“Our neighbors called the firefighters thinking seven people were trapped in our house fire.” No one wants to hear this from a family member.
A week ago when my brother sent this message and a picture of his truck engulfed in flames, I hesitated and prepared myself to discover the next divine blow to our family. Instead, I felt relief like cold water rushing over me as I learned that the truck was an isolated accidental fire and no one was hurt.
I watched the stream of green text bubbles roll up on my phone screen as my parents, five siblings and their spouses expressed their compassion and the same relief I felt for no injuries or deaths.
My sister shared Isaiah 14:24: “As I have planned, so shall it be.”
“Merry Christmas, Job,” my dad said, referencing the Bible character who lost everything. “Blessed be the name of the Lord.”
“Yeah,” my brother replied, “It’s good to have the same God Job has. Pretty secure in His hands. Just have to jump the hurdles and press on.”
He had just lost his truck, the indispensable tool for his construction job, with no insurance settlement beyond a limited repayment for his hunting rifles and equipment inside. The suburban to carry his wife and five children was also partially melted, including ominous damage inches from its gas tank.
“It’s just things :),” he texted.
What makes a person react like that? What causes a family to come so quickly to an agreement that possessions are just that – things we possess and then things we don’t?
Albeit a hefty loss, this announcement was a far cry from the scariest our family has heard.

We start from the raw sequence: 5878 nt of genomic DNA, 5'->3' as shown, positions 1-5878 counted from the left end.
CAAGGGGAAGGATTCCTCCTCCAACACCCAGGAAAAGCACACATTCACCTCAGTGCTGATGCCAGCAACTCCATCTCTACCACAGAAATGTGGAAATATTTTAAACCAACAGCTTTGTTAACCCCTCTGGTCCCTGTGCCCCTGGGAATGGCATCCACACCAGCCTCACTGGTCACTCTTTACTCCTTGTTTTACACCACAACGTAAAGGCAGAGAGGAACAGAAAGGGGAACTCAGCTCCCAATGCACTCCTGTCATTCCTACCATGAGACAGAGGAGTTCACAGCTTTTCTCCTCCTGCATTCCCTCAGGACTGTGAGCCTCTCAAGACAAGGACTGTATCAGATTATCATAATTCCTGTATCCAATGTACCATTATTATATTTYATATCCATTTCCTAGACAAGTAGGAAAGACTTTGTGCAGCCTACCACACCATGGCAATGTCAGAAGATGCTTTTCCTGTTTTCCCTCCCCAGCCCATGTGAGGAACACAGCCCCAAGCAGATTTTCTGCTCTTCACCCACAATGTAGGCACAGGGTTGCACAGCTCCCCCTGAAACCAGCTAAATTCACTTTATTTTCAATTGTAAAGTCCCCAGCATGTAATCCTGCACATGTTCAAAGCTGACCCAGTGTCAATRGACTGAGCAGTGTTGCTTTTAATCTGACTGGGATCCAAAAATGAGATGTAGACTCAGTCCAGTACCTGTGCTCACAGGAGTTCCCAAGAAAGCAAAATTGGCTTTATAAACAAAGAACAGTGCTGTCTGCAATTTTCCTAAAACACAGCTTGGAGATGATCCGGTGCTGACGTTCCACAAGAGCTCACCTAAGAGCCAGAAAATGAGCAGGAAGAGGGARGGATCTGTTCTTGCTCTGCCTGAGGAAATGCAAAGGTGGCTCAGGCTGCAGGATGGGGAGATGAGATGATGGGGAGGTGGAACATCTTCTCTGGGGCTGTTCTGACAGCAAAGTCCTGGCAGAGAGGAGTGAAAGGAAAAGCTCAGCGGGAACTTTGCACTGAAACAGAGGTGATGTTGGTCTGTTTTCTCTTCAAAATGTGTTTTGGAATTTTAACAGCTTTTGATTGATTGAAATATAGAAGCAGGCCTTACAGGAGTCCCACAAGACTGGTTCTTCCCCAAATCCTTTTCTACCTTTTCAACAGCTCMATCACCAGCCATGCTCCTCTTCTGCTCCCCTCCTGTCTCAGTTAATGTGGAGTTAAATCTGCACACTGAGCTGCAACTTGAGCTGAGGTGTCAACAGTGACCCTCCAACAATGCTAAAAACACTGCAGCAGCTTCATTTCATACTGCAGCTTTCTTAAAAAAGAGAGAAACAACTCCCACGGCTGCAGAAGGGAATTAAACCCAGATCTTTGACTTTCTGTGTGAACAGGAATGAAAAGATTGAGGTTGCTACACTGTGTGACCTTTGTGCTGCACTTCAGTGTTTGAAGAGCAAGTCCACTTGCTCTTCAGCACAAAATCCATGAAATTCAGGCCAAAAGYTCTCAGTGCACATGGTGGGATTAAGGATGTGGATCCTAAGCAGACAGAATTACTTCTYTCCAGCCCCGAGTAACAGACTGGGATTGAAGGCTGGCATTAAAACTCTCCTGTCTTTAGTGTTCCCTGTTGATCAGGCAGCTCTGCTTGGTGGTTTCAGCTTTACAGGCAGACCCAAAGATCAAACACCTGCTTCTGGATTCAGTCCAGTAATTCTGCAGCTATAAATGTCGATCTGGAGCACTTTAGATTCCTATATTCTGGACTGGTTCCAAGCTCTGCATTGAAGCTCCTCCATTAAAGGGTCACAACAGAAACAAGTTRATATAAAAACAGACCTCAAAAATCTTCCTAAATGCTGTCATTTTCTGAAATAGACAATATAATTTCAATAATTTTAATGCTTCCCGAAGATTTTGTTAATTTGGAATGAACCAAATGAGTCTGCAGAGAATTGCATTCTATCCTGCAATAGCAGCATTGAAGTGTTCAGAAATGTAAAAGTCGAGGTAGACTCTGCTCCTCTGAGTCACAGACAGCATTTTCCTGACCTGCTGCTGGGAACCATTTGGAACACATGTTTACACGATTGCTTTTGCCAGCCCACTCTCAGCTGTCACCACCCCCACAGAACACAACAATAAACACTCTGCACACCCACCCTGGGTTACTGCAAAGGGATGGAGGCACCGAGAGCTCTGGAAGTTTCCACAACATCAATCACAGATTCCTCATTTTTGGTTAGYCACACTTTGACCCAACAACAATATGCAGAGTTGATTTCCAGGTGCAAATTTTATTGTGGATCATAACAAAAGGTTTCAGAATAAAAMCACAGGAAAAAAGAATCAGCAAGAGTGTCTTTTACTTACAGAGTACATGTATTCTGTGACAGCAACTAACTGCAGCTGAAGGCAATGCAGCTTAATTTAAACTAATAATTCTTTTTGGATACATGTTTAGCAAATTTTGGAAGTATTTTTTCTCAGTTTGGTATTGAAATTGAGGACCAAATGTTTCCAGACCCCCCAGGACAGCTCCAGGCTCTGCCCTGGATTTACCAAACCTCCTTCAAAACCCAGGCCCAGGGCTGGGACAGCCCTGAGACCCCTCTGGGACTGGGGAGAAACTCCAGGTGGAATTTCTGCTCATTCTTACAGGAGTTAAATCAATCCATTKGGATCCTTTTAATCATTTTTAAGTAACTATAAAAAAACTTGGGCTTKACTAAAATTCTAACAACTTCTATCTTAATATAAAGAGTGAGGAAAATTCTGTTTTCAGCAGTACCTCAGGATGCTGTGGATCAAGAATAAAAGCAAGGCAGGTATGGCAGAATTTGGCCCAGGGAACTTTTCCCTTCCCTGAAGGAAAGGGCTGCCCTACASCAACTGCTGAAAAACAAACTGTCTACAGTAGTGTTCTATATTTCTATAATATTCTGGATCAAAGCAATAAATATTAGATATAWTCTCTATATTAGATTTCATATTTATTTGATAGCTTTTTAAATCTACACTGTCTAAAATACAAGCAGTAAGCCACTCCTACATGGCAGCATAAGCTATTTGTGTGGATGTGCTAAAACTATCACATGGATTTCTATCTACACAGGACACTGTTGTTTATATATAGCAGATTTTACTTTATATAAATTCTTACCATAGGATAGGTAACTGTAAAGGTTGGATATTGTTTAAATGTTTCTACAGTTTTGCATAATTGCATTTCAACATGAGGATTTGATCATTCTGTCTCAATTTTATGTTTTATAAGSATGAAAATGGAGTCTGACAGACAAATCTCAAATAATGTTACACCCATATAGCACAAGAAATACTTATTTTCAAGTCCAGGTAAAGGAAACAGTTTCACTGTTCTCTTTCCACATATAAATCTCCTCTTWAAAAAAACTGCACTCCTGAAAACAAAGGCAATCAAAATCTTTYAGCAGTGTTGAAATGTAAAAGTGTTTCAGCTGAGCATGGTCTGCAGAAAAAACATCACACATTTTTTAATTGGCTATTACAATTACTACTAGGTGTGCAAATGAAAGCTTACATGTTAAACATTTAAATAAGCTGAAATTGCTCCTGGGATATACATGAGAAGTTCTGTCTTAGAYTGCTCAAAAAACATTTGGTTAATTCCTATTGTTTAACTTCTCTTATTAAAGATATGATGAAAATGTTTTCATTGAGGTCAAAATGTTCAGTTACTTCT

“Rick,” my mom said to my dad over the phone, “It’s Sarah. She’s been in a car accident.”
My oldest sister, 18 years old at the time, had been in a car accident with a semi a mile from our country home. Over the next year, I watched through 7-yearold eyes as my family processed her severe brain injury, physical therapy and rehabilitation.
Exactly a year later, a semi hit my dad’s car near the same intersection. Despite metal being shaved away inches from his head, he walked away without a scratch. He keeps a picture of his twisted vehicle on his office desk at the church he’s pastored for the last 30 years. “As a reminder of providence,” he said. “God was in control of Sarah’s event, as He was of mine. He will not suffer me to be tested beyond that which I am able to bear.” The righteous shall live by faith.
I’m reminded of this truth when I learn of others’ stories of tragedy. Pain is a familiar guest in the lives of those around us.
While we’re on this side of Heaven, we bear the scars of that intrusion. We hold the scars of wounds inside and outside, of burdens before and after salvation, we hold our hands and hearts to Christ with burns and bruises for Him to kiss. What makes us choose hope over despair when we don’t understand why trials come?
Paul shares, “For now we see through a glass, darkly; but then face to face: now I know in part; but then shall I know even as also I am known” (1 Corinthians 13:12). We do not know all yet, but we are all known, and that is more than enough for now.
A few days ago I met a woman in the line at Cuppa Jones who eventually told me of her husband’s passing from cancer. With tears in her eyes, she spoke of the comfort God provides. The BJU Lives on Mission videos released over the Thanksgiving season gave a megaphone to those who offered proof of the Lord’s faithfulness through heavy difficulty and sorrow. When you’ve surrendered the fate of people you love to the Lord, the loss of possessions like trucks and hunting gear become merely hurdles to jump and then press on for the prize.
Run. Lay aside every weight, Paul says, lay aside the sin that troubles us so easily – and run our race. Run with our eyes turned to Jesus, who both gave us and will fulfill in us the hope of our faith. Christ, “who for the joy that was set before Him endured the cross.” Christ had a purpose to endure His pain. He had a goal, a joy, set before Him, for which He willingly surrendered. So, we too, have a joy set before us. We also may patiently run, knowing Christ has gone before us and will be the finisher of our faith when all else is burned away.